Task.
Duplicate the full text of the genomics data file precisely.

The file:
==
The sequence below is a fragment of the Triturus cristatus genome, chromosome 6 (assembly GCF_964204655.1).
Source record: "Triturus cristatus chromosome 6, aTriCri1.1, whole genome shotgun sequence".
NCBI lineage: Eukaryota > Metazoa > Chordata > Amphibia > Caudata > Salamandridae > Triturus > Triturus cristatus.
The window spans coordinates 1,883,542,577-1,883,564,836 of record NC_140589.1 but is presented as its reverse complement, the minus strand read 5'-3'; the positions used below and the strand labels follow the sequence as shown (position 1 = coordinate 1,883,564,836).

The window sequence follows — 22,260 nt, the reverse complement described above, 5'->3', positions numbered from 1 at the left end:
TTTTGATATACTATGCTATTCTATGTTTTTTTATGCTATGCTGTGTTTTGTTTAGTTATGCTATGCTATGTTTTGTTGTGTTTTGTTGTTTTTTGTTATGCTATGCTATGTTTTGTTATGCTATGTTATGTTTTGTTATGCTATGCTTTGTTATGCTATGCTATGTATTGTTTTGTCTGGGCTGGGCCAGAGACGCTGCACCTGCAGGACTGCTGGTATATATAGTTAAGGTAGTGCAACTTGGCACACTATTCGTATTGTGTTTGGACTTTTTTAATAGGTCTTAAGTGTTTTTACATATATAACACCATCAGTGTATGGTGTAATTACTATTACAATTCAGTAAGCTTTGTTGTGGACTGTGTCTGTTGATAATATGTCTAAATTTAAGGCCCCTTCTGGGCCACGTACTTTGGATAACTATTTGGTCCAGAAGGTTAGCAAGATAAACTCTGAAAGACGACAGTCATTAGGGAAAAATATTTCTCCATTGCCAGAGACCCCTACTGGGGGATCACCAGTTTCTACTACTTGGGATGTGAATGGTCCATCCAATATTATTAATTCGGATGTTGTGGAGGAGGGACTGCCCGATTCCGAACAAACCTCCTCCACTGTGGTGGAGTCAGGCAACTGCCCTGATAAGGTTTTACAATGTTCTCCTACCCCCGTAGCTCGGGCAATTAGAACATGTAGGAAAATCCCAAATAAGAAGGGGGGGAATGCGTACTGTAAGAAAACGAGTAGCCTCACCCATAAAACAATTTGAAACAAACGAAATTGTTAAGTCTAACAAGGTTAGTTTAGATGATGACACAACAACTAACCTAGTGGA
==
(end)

The sequence below is a fragment of the Triturus cristatus genome, chromosome 6 (assembly GCF_964204655.1).
Source record: "Triturus cristatus chromosome 6, aTriCri1.1, whole genome shotgun sequence".
NCBI lineage: Eukaryota > Metazoa > Chordata > Amphibia > Caudata > Salamandridae > Triturus > Triturus cristatus.
The window spans coordinates 1,883,542,577-1,883,564,836 of record NC_140589.1 but is presented as its reverse complement, the minus strand read 5'-3'; the positions used below and the strand labels follow the sequence as shown (position 1 = coordinate 1,883,564,836).

The window sequence follows — 22,260 nt, the reverse complement described above, 5'->3', positions numbered from 1 at the left end:
TTTTGATATACTATGCTATTCTATGTTTTTTTATGCTATGCTGTGTTTTGTTTAGTTATGCTATGCTATGTTTTGTTGTGTTTTGTTGTTTTTTGTTATGCTATGCTATGTTTTGTTATGCTATGTTATGTTTTGTTATGCTATGCTTTGTTATGCTATGCTATGTATTGTTTTGTCTGGGCTGGGCCAGAGACGCTGCACCTGCAGGACTGCTGGTATATATAGTTAAGGTAGTGCAACTTGGCACACTATTCGTATTGTGTTTGGACTTTTTTAATAGGTCTTAAGTGTTTTTACATATATAACACCATCAGTGTATGGTGTAATTACTATTACAATTCAGTAAGCTTTGTTGTGGACTGTGTCTGTTGATAATATGTCTAAATTTAAGGCCCCTTCTGGGCCACGTACTTTGGATAACTATTTGGTCCAGAAGGTTAGCAAGATAAACTCTGAAAGACGACAGTCATTAGGGAAAAATATTTCTCCATTGCCAGAGACCCCTACTGGGGGATCACCAGTTTCTACTACTTGGGATGTGAATGGTCCATCCAATATTATTAATTCGGATGTTGTGGAGGAGGGACTGCCCGATTCCGAACAAACCTCCTCCACTGTGGTGGAGTCAGGCAACTGCCCTGATAAGGTTTTACAATGTTCTCCTACCCCCGTAGCTCGGGCAATTAGAACATGTAGGAAAATCCCAAATAAGAAGGGGGGGAATGCGTACTGTAAGAAAACGAGTAGCCTCACCCATAAAACAATTTGAAACAAACGAAATTGTTAAGTCTAACAAGGTTAGTTTAGATGATGACACAACAACTAACCTAGTGGA